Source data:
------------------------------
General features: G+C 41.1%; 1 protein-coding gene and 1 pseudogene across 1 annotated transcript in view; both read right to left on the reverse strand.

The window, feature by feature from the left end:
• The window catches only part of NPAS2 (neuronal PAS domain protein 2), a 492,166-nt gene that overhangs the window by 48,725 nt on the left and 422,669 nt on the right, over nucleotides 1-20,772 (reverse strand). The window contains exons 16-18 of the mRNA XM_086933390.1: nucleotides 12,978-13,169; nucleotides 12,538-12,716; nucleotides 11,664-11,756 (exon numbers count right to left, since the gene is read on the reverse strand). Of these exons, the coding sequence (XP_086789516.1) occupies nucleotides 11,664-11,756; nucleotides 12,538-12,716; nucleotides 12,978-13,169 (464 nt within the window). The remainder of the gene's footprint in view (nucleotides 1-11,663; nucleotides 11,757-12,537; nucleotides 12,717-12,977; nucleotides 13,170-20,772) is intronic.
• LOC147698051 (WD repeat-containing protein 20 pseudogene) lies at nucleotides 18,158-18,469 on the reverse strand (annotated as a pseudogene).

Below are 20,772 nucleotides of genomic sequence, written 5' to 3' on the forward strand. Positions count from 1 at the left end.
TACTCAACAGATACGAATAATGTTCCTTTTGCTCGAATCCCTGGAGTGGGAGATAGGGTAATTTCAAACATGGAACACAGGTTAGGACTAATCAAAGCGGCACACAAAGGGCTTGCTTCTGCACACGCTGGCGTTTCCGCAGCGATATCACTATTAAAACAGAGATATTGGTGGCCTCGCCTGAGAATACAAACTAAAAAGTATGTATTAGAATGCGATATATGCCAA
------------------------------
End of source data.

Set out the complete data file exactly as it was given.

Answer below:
General features: G+C 41.1%; 1 protein-coding gene and 1 pseudogene across 1 annotated transcript in view; both read right to left on the reverse strand.

The window, feature by feature from the left end:
• The window catches only part of NPAS2 (neuronal PAS domain protein 2), a 492,166-nt gene that overhangs the window by 48,725 nt on the left and 422,669 nt on the right, over nucleotides 1-20,772 (reverse strand). The window contains exons 16-18 of the mRNA XM_086933390.1: nucleotides 12,978-13,169; nucleotides 12,538-12,716; nucleotides 11,664-11,756 (exon numbers count right to left, since the gene is read on the reverse strand). Of these exons, the coding sequence (XP_086789516.1) occupies nucleotides 11,664-11,756; nucleotides 12,538-12,716; nucleotides 12,978-13,169 (464 nt within the window). The remainder of the gene's footprint in view (nucleotides 1-11,663; nucleotides 11,757-12,537; nucleotides 12,717-12,977; nucleotides 13,170-20,772) is intronic.
• LOC147698051 (WD repeat-containing protein 20 pseudogene) lies at nucleotides 18,158-18,469 on the reverse strand (annotated as a pseudogene).

Below are 20,772 nucleotides of genomic sequence, written 5' to 3' on the forward strand. Positions count from 1 at the left end.
TACTCAACAGATACGAATAATGTTCCTTTTGCTCGAATCCCTGGAGTGGGAGATAGGGTAATTTCAAACATGGAACACAGGTTAGGACTAATCAAAGCGGCACACAAAGGGCTTGCTTCTGCACACGCTGGCGTTTCCGCAGCGATATCACTATTAAAACAGAGATATTGGTGGCCTCGCCTGAGAATACAAACTAAAAAGTATGTATTAGAATGCGATATATGCCAA